And, of course, those in Quebec who are not fleeing to country homes and camps, are rightly concerned by Bill 96.
Julius Grey in Tuesday’s Gazette Opposition to Bill 96 “not an identity question, it’s a question of rights”
“Given the weaknesses of the arguments justifying Bill 96 and its impotence in protecting and promoting French, Grey concludes it should be abandoned entirely. … The respected human rights lawyer laments what he calls the “pensée unique” that has taken hold surrounding the Quebec government’s latest attempts to strengthen the language laws. Bill 96 has been greeted as necessary by most of Quebec society to shore up faltering French. Federal leaders who might once have been counted upon to defend sacrosanct principles are too busy pandering for votes in Quebec on the eve of an election.”

Meanwhile, in Tuesday’s breaking news, Mark Carney says climate commitments preclude running in fall election …says he’s made a commitment to help organize the private financial sector in the run-up to the United Nations climate conference, which is scheduled to run from Oct. 31 to Nov. 12. Carney says he can’t walk away from that commitment at such a crucial moment. On Wednesday, CBC Radio’s The Current revisited his interview from March about his book Value(s): Building a Better World For All, and ideas about how Canada can come out of the COVID-19 crisis in better shape.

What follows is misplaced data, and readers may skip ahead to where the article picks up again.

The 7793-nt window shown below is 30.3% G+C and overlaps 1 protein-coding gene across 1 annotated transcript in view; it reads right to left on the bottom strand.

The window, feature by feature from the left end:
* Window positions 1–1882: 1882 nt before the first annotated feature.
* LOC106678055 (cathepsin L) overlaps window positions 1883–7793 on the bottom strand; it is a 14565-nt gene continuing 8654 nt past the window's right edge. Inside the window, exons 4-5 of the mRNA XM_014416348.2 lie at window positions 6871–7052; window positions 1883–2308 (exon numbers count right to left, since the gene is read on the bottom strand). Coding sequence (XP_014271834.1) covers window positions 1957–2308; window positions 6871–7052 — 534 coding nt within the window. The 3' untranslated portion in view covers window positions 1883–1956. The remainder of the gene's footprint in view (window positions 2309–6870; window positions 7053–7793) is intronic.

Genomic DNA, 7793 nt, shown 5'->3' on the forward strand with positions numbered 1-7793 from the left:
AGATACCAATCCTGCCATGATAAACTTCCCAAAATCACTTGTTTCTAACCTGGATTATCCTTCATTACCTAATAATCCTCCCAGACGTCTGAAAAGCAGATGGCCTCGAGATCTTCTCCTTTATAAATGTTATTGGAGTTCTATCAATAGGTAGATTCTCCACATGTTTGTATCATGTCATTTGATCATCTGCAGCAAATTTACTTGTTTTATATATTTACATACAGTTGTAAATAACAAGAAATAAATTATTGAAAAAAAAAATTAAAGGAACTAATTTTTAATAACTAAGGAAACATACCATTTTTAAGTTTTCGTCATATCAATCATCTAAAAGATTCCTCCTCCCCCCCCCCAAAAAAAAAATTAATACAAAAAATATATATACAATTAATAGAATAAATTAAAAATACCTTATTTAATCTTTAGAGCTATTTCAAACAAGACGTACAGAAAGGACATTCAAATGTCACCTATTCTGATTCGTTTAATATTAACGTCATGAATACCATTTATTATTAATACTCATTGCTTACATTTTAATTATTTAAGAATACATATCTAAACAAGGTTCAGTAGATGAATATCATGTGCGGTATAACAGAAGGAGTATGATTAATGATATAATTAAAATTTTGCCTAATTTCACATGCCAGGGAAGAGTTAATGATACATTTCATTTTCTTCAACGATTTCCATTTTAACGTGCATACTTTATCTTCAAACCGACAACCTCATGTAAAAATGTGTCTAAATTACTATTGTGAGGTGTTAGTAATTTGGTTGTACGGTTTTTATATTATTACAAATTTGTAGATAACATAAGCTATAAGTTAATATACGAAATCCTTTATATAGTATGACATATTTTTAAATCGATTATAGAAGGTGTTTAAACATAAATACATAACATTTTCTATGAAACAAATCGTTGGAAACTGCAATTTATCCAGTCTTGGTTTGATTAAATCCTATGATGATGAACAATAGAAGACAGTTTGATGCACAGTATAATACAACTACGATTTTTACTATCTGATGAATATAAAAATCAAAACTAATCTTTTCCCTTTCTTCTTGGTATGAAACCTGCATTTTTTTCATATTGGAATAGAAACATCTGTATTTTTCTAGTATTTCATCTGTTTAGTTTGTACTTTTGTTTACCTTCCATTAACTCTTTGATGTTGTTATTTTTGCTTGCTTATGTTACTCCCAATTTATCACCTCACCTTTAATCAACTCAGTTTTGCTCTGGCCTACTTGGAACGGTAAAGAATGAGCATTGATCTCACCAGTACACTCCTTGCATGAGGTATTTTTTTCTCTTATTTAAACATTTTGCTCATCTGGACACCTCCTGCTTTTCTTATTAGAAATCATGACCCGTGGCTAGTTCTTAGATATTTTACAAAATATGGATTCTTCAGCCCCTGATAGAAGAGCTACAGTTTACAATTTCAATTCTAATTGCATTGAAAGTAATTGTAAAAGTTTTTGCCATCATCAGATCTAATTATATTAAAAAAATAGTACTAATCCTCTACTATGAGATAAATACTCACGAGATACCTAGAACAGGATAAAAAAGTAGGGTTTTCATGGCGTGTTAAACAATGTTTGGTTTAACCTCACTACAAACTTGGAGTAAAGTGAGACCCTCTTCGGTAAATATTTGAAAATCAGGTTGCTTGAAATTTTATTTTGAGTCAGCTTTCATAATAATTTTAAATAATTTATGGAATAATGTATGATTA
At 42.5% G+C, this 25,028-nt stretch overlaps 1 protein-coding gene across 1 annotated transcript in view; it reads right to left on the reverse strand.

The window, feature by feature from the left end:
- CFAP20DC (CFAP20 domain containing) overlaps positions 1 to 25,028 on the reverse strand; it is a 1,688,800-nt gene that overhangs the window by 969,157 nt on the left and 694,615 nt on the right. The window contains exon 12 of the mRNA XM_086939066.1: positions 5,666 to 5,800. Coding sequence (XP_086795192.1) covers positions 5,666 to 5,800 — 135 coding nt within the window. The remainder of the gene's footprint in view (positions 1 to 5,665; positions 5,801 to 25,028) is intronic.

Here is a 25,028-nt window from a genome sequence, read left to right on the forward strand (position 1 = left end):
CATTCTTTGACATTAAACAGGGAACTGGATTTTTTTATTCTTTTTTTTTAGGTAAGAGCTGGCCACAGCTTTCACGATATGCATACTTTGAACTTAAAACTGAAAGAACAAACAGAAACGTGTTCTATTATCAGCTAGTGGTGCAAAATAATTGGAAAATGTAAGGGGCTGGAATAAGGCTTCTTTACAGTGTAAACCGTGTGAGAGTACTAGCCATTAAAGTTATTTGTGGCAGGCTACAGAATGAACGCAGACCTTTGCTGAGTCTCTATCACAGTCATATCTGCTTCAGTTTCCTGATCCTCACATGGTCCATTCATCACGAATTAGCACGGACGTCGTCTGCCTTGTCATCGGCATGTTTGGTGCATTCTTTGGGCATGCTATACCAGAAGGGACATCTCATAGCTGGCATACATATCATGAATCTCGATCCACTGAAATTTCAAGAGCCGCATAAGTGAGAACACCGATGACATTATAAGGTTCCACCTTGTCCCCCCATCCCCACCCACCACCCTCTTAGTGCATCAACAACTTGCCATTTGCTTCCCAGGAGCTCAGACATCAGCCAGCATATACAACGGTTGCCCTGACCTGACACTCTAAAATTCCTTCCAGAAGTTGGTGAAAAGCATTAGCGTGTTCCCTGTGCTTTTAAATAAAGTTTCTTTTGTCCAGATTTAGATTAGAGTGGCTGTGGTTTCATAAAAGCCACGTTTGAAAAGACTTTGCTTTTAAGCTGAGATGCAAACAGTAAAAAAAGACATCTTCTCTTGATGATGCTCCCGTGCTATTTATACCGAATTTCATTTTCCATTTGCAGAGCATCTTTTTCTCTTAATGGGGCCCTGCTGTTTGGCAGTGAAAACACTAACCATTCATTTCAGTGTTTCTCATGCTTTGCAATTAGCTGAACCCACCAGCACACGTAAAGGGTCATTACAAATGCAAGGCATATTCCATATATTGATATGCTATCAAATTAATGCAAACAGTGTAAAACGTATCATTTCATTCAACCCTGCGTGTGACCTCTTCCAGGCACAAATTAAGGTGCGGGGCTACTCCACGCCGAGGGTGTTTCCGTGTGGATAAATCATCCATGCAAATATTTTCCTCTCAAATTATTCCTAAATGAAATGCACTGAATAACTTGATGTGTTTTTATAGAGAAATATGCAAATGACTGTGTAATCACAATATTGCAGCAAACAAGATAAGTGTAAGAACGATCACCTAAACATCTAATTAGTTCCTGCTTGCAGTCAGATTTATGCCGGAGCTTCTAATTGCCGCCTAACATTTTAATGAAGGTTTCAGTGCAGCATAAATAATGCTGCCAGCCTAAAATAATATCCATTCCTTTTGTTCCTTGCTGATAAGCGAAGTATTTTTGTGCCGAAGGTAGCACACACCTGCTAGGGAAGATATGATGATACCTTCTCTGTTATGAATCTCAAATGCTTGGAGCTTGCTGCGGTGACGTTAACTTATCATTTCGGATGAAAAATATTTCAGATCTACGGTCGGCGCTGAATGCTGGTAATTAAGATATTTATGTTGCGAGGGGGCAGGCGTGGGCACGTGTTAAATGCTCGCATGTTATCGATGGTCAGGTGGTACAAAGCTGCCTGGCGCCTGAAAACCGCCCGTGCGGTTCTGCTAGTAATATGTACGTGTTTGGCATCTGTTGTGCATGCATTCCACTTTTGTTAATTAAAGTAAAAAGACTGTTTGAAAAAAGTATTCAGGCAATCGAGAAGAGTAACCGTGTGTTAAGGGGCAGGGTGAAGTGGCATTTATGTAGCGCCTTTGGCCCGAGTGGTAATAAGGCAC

We would appreciate comments or reviews from anyone who has actually read the book.

Is there anything going on in the rest of the world? How quickly the news cycle moved on to rinse and spin.
The UK-EU dispute over the Northern Ireland Brexit protocol raises barely an eyebrow; the plight of Afghans seeking refuge from the turmoil in their country? Nope, aside from the always outward looking Jeremy Kinsman and Larry Haas Afghanistan – end-game? and Biden’s first 6 months